In response to June 10’s worse-than-expected inflation reading, which makes another drastic rate hike a foregone conclusion ahead of this week’s Fed meeting, stocks were getting hammered on Friday and Monday. The S&P 500 dropped 2.9 percent and 3.9 percent in consecutive trading sessions, leaving it in bear market territory for the first time since the pandemic hit in March 2020. As of market close on Monday, the index had dropped 22 percent from its previous peak on January 3.
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With supply chain issues persisting, the war in Ukraine dragging on and inflation heating up despite aggressive action from central banks, there’s little hope for investors that this bear market will be as short and (relatively) painless as the one brought about by the Covid-19 pandemic in 2020. Back then, the S&P 500 bottomed out just 33 days after its previous peak, making it the shortest bear market on record.
After a remarkable bull run that saw investors largely unfazed by the ongoing pandemic, surging inflation, the Russian invasion of Ukraine and global supply chain issues are casting a large shadow over the economic outlook, however, stifling optimism and fueling fears of a prolonged recession looming on the horizon.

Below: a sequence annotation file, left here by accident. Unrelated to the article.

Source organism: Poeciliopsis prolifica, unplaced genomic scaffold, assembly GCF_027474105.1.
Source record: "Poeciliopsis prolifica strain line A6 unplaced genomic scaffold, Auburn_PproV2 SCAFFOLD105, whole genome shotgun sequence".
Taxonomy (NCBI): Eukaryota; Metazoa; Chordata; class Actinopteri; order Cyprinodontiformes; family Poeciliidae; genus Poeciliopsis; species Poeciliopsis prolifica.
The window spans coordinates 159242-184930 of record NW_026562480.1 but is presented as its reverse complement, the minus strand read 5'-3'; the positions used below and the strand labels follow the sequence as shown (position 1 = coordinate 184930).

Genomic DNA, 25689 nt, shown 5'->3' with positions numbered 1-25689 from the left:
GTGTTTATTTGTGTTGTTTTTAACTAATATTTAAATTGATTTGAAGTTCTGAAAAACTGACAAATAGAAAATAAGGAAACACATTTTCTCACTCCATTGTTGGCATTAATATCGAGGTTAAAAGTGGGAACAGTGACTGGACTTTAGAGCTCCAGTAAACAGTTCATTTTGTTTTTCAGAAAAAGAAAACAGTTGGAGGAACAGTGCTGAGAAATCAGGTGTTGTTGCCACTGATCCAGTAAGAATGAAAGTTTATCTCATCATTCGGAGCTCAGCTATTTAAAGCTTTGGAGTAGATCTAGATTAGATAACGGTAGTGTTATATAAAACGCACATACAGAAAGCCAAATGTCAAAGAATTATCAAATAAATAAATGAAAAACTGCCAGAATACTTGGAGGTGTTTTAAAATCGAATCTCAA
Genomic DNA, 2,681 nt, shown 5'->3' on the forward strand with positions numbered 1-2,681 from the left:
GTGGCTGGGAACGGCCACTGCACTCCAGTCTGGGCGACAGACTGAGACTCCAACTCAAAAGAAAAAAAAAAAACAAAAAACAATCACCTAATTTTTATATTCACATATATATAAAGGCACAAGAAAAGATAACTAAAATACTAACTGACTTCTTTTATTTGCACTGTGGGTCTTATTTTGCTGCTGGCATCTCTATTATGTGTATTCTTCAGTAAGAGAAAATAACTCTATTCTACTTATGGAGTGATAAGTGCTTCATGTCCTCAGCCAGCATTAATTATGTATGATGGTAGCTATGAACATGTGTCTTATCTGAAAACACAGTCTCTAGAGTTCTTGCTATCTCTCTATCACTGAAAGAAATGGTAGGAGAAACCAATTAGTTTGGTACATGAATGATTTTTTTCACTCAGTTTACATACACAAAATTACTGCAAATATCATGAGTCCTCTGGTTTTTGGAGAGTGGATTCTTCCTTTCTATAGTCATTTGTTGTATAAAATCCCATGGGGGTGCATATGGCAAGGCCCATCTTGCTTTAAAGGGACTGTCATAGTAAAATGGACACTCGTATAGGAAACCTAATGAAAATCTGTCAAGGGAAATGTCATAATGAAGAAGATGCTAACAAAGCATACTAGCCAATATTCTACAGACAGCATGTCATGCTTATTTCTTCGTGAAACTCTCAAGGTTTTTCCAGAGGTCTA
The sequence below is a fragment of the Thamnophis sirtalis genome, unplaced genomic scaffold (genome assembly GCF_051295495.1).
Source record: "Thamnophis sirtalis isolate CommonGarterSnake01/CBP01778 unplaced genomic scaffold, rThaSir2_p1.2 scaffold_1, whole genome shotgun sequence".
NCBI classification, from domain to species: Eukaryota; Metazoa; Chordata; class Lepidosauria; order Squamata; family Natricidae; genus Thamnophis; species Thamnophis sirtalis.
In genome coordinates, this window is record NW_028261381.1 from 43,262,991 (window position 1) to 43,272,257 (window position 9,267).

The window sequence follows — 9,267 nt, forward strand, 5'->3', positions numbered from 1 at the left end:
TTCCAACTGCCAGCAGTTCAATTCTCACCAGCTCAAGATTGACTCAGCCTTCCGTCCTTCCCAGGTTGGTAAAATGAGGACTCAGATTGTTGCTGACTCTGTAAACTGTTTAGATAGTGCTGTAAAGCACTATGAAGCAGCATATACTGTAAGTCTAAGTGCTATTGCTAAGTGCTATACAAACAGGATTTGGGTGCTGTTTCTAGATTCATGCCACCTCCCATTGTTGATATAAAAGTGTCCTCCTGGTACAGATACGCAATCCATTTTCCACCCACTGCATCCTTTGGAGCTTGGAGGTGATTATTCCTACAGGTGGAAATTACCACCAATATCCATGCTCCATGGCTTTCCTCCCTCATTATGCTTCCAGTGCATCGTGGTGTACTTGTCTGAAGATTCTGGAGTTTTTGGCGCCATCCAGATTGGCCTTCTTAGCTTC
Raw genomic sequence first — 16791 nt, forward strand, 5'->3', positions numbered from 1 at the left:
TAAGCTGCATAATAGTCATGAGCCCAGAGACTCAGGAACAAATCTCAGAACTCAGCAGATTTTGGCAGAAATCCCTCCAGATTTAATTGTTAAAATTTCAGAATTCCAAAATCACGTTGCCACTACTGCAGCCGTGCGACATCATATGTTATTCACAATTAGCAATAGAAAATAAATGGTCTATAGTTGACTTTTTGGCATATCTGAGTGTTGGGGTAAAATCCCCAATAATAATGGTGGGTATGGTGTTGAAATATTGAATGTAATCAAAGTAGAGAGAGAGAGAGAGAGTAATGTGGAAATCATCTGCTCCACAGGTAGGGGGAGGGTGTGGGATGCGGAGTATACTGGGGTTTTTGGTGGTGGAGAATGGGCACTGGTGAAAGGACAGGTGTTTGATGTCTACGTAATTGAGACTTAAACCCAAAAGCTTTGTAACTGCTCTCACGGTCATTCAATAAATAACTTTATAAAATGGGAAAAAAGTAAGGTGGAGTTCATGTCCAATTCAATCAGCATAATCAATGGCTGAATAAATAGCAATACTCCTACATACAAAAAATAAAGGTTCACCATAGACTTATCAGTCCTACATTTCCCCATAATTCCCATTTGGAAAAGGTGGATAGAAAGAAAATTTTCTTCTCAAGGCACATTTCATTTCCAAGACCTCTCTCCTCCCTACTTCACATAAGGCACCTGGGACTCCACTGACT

As the following chart shows, bear markets are not an everyday occurrence, thankfully, with the latest one being just the fourth in the 21st century.
Looking at past bear markets all the way back to the 1970s indicates that things could very well get worse before they get better. In the previous seven bear markets, the S&P 500 dropped by an average of 38 percent before turning around and it often took years before the index had recovered all of its losses and returned to its previous peak.
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